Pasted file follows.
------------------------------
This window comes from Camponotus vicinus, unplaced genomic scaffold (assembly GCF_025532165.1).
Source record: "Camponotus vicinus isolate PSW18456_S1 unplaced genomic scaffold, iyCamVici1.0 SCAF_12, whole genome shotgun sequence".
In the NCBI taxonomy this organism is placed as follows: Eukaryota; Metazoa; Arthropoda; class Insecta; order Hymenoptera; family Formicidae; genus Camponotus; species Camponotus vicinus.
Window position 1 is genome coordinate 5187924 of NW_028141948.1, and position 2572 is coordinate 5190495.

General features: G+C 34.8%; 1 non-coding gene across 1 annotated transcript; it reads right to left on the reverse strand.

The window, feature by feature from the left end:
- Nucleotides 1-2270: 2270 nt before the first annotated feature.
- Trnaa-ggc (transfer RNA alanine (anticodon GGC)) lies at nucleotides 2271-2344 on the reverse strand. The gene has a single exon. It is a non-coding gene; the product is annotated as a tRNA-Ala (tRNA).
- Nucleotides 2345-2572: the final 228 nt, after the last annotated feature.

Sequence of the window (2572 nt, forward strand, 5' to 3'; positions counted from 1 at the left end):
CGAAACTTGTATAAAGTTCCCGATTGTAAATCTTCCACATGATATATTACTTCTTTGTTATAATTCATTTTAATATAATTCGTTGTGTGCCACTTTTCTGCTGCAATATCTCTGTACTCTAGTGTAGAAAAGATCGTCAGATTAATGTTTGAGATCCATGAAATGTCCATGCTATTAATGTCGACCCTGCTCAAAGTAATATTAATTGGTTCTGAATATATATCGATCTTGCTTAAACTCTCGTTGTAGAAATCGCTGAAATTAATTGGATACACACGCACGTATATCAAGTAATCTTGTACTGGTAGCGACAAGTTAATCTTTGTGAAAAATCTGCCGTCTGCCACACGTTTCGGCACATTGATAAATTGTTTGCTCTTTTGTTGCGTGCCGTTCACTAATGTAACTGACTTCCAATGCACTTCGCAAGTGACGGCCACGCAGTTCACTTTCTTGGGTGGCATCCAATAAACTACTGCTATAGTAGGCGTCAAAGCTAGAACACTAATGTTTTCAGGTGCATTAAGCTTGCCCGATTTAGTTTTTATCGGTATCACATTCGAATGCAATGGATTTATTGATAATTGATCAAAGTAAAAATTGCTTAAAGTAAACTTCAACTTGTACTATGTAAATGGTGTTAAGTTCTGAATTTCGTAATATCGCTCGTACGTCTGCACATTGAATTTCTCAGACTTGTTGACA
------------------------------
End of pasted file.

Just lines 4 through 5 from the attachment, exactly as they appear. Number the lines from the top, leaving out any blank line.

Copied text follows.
Window position 1 is genome coordinate 5187924 of NW_028141948.1, and position 2572 is coordinate 5190495.

General features: G+C 34.8%; 1 non-coding gene across 1 annotated transcript; it reads right to left on the reverse strand.